Thursday, June 25, 2015
Old Rudy passes on with grace
Old Rudy has died. It was sudden but graceful death. There was no indication in the past days that his time was coming. He did have trouble keeping weight on all winter and into summer, despite medications and vitamins, so who knows what was going on inside his thin body. But he spent his last days like any other, napping wit some casual grazing after breakfast, more napping and evenings in his favorite spot-the duck hut.
When it feels right, I capture these pre-death scenes in images, as I did last night. I like to share them as an homage to the life passing, but also to the death entering. Death is the balance of life. I think we humans are so out of touch with much of real life-that is, Nature–that of course we can't imagine death. I always am struck by the beauty of the animals around death, they simply acknowledge the situation, and continue with their normal habits–if they feel safe, of course. In the background, Marcella slept, confidant all was well. It was only when I carried the body out this morning that she became agitated. There are so many touching moments in a death scene like this-Stevie coming over, gently bending forward to smell the passing; or Raggedy Man looking up over the body–did he sense something there I as a human am not able too after thousands of years of my species closing out our once innate senses?
Last night I went to do chores and heard Rudy cry to me. He had cast himself in the duck hut. That was the first and last struggle he'd have. I got him out of the hut, upright and standing, but he could not hold his front end up. I was able to guide him to the main shade shelter, but he collapsed as we got there. He drank a bit of water and he sat upright for about twenty minutes, but his head was hanging low, his eyes were closing. Giving him the water reminded me of my mother, who died in 2013. The nurse had just helped her sip some water, and she died, with a smile on her face. Each death here revives my inner acknowledgment of my parents' deaths, making me feel more comfortable that they were in good hands and had everything they needed, just as this old goat did.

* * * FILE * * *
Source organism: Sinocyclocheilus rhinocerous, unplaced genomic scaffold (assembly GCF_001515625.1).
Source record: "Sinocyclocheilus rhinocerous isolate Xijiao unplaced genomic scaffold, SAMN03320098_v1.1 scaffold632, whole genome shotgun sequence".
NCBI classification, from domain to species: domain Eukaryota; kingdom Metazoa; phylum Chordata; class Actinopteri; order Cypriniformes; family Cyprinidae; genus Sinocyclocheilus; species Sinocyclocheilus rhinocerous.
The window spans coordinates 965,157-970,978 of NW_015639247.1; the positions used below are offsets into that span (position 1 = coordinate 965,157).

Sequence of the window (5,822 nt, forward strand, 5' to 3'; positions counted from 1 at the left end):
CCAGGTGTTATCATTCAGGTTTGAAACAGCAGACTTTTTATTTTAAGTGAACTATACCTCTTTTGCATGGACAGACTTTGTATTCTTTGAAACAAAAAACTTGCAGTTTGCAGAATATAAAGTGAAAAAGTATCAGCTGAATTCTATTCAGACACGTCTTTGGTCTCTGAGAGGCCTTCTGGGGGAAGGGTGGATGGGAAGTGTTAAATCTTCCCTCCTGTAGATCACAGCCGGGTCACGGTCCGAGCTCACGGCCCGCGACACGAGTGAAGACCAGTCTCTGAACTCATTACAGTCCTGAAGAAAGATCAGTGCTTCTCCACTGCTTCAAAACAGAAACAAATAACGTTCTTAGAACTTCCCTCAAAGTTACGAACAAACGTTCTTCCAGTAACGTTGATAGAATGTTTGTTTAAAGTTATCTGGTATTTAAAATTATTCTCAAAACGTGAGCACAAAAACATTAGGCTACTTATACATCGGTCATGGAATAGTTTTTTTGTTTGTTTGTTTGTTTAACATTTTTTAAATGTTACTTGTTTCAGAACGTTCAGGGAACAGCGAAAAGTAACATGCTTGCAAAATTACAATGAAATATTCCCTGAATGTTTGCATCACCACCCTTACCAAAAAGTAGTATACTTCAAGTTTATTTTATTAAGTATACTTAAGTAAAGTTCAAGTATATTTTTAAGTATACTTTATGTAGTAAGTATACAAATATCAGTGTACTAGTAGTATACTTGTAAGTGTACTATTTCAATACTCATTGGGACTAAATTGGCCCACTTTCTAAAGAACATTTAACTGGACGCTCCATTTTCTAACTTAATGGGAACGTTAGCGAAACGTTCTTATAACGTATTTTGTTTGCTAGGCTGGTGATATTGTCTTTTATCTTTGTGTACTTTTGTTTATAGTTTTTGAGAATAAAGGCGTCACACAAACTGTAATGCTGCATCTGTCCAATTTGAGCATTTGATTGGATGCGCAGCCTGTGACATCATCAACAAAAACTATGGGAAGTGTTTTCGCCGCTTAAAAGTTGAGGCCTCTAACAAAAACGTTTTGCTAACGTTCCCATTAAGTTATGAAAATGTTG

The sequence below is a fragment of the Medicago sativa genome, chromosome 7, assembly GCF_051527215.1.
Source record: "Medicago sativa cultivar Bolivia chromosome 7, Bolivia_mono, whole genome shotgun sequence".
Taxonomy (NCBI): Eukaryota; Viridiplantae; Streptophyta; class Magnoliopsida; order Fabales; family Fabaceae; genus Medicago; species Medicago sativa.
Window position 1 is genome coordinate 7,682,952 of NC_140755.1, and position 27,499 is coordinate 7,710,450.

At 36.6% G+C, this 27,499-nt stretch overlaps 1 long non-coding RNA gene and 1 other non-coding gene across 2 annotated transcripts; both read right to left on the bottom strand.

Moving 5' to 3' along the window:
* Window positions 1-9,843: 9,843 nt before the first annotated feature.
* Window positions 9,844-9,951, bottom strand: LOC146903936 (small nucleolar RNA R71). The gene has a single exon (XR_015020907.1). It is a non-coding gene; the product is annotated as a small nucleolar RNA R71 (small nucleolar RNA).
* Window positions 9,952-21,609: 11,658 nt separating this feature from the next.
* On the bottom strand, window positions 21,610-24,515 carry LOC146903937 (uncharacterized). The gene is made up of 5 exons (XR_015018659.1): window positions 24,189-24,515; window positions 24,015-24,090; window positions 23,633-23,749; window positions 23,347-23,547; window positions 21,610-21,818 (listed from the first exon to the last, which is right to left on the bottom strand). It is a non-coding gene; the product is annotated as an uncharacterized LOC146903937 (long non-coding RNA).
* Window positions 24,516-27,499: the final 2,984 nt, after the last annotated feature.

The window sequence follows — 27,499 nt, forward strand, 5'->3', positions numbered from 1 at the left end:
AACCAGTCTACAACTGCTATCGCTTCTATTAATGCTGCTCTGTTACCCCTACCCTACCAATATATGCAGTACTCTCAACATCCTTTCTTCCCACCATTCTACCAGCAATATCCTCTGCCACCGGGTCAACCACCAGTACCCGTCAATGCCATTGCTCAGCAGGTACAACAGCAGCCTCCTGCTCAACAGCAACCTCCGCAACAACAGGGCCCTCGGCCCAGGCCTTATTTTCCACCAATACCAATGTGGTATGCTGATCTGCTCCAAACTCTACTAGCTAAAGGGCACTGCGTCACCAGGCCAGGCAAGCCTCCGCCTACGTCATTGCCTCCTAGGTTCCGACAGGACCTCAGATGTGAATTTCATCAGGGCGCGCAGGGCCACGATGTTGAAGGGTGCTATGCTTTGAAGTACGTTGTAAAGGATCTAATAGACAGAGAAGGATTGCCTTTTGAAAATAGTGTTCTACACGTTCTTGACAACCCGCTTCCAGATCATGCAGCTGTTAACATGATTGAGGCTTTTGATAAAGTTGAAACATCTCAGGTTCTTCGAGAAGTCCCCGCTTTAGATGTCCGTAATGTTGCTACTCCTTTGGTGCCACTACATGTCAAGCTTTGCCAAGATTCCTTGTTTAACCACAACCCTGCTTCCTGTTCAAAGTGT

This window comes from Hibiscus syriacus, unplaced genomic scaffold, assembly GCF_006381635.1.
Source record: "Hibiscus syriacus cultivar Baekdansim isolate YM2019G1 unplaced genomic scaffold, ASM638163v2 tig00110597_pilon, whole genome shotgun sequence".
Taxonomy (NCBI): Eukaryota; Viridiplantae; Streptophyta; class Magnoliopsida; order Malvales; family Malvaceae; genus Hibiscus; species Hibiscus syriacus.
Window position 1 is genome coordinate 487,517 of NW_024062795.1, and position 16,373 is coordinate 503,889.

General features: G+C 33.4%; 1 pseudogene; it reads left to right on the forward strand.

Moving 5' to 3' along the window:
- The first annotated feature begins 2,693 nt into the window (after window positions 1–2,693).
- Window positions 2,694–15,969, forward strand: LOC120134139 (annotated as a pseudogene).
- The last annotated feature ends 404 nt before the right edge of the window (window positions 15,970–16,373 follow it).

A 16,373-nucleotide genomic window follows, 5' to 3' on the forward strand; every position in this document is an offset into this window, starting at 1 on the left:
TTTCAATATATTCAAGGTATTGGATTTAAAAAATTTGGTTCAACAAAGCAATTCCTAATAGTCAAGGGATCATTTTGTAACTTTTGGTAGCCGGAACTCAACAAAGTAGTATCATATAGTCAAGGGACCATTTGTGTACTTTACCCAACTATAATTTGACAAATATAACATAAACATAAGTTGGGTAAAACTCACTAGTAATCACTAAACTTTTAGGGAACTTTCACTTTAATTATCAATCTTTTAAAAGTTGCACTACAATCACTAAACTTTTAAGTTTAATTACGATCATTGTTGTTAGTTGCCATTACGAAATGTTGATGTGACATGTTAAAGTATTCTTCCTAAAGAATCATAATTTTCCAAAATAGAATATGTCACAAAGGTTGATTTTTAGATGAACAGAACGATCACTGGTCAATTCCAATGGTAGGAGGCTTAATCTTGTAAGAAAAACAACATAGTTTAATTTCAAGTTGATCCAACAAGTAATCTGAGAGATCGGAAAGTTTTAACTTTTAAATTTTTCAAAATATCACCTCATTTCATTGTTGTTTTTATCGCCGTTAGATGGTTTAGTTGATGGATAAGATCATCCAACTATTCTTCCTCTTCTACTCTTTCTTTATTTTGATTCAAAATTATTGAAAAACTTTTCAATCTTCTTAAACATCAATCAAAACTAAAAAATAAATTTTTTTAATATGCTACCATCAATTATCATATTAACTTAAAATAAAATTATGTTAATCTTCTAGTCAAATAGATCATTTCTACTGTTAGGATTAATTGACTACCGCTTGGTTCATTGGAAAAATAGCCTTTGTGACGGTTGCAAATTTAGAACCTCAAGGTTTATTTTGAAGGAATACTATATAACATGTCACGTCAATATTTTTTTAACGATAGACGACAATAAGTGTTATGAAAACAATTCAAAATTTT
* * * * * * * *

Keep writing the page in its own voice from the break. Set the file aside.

I sang him a short song and told him he would do fine in this next journey.
I don't know if I will, but I hope we do meet again, somehow, I told him.
There was that human desire to continue on somehow with all of the things we love about this realm-but we can't quite grasp what it will look like-because maybe it won't look like anything we know. Maybe there are sensations after death we can't grasp. It's those "spaces
in between" again, the reasons abstract painters paint.
When I returned with hay for the herd, Rudy was lying down, almost unconscious. His breathing was slow and calm, there was no leg twitching or straining of the neck, signs of death taking the body. I opened his eyes and I could tell he was close to the final breaths. I said my final goodbyes, covered his eyes with a light cloth to keep the flies off, and went back to be with Martyn. I shed some tears; I told Martyn it was a good death and he would be gone very soon, but that one of the things about my work here is to be open to walking away from a dying creature to give it space and peace. Each death is different, and each hospice has different needs. Rudy was really gone when I walked away, he had let go, and by me letting go and walking away, it was now up to his body to finally shut down. The animals around him had acknowledged him. They understood the situation and were okay with it.
As sad as I was, and surprised, I was also happy for him. To go so quickly is such a gift to any creature, including a human. We can all hope for this death, surrounded by our home comforts be it hay or bed, conscious until the last moments of our time here doing whatever it was we liked doing-in Rudy's case that was eating, napping and grazing.
Old Rudy came to us with his long time mate Tasha Teats. Their original owner sent them to New Moon Farm Goat Rescue after her husband had died, as she felt she could not care for them properly. They were very arthritic, and Tasha was worse; she died shortly after arriving here. Rudy reminded me a lot of Old Man Guinnias, hard hooves to fill, but Rudy had a personality of his own. He was a gentleman and liked people. He was not a loner but preferred to be alone in his beloved duck hut. For some reasons, he was a chicken magnet, right up until the moment he died as you can see in these photos. He had a long beard and despite his very crippled legs, continued to roam the fields every day. I will miss him, he was a greeter, always bleating to me when he knew I was around.
He went out as he lived.